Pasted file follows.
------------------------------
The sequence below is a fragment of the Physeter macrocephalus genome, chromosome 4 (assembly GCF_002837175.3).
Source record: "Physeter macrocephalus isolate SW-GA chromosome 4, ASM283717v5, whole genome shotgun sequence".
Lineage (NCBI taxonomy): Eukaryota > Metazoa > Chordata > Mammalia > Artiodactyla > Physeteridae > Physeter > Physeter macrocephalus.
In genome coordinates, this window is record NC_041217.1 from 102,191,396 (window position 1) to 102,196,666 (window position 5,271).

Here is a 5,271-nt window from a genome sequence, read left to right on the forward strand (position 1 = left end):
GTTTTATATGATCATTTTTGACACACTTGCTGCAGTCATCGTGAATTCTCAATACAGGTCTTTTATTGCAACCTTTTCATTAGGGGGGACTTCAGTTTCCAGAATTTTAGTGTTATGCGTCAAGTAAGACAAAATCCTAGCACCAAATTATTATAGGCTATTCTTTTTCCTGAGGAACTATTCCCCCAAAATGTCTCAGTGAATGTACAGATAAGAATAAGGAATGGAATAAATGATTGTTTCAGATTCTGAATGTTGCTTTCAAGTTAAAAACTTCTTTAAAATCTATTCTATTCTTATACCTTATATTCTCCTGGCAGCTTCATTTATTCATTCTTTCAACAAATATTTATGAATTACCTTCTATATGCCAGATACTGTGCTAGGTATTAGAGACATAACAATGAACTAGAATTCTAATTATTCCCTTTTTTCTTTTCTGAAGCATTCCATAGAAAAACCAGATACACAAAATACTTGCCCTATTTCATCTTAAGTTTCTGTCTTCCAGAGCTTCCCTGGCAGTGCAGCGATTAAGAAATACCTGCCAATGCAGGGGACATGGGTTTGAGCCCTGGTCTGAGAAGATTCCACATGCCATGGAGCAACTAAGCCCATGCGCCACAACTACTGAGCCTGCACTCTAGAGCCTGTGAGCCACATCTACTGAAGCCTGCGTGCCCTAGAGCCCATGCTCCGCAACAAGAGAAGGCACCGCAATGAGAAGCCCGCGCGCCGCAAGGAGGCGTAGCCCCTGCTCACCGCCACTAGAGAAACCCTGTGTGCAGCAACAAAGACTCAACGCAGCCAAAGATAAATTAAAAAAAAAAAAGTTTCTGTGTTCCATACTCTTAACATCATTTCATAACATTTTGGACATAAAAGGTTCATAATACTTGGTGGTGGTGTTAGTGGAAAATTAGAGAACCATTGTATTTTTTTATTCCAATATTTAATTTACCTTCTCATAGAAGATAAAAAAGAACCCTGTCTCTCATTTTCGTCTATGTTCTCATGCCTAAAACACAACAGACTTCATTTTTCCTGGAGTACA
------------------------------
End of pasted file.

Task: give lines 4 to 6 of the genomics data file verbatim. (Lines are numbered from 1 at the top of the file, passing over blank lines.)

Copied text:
In genome coordinates, this window is record NC_041217.1 from 102,191,396 (window position 1) to 102,196,666 (window position 5,271).

Here is a 5,271-nt window from a genome sequence, read left to right on the forward strand (position 1 = left end):
GTTTTATATGATCATTTTTGACACACTTGCTGCAGTCATCGTGAATTCTCAATACAGGTCTTTTATTGCAACCTTTTCATTAGGGGGGACTTCAGTTTCCAGAATTTTAGTGTTATGCGTCAAGTAAGACAAAATCCTAGCACCAAATTATTATAGGCTATTCTTTTTCCTGAGGAACTATTCCCCCAAAATGTCTCAGTGAATGTACAGATAAGAATAAGGAATGGAATAAATGATTGTTTCAGATTCTGAATGTTGCTTTCAAGTTAAAAACTTCTTTAAAATCTATTCTATTCTTATACCTTATATTCTCCTGGCAGCTTCATTTATTCATTCTTTCAACAAATATTTATGAATTACCTTCTATATGCCAGATACTGTGCTAGGTATTAGAGACATAACAATGAACTAGAATTCTAATTATTCCCTTTTTTCTTTTCTGAAGCATTCCATAGAAAAACCAGATACACAAAATACTTGCCCTATTTCATCTTAAGTTTCTGTCTTCCAGAGCTTCCCTGGCAGTGCAGCGATTAAGAAATACCTGCCAATGCAGGGGACATGGGTTTGAGCCCTGGTCTGAGAAGATTCCACATGCCATGGAGCAACTAAGCCCATGCGCCACAACTACTGAGCCTGCACTCTAGAGCCTGTGAGCCACATCTACTGAAGCCTGCGTGCCCTAGAGCCCATGCTCCGCAACAAGAGAAGGCACCGCAATGAGAAGCCCGCGCGCCGCAAGGAGGCGTAGCCCCTGCTCACCGCCACTAGAGAAACCCTGTGTGCAGCAACAAAGACTCAACGCAGCCAAAGATAAATTAAAAAAAAAAAAGTTTCTGTGTTCCATACTCTTAACATCATTTCATAACATTTTGGACATAAAAGGTTCATAATACTTGGTGGTGGTGTTAGTGGAAAATTAGAGAACCATTGTATTTTTTTATTCCAATATTTAATTTACCTTCTCATAGAAGATAAAAAAGAACCCTGTCTCTCATTTTCGTCTATGTTCTCATGCCTAAAACACAACAGACTTCATTTTTCCTGGAGTACA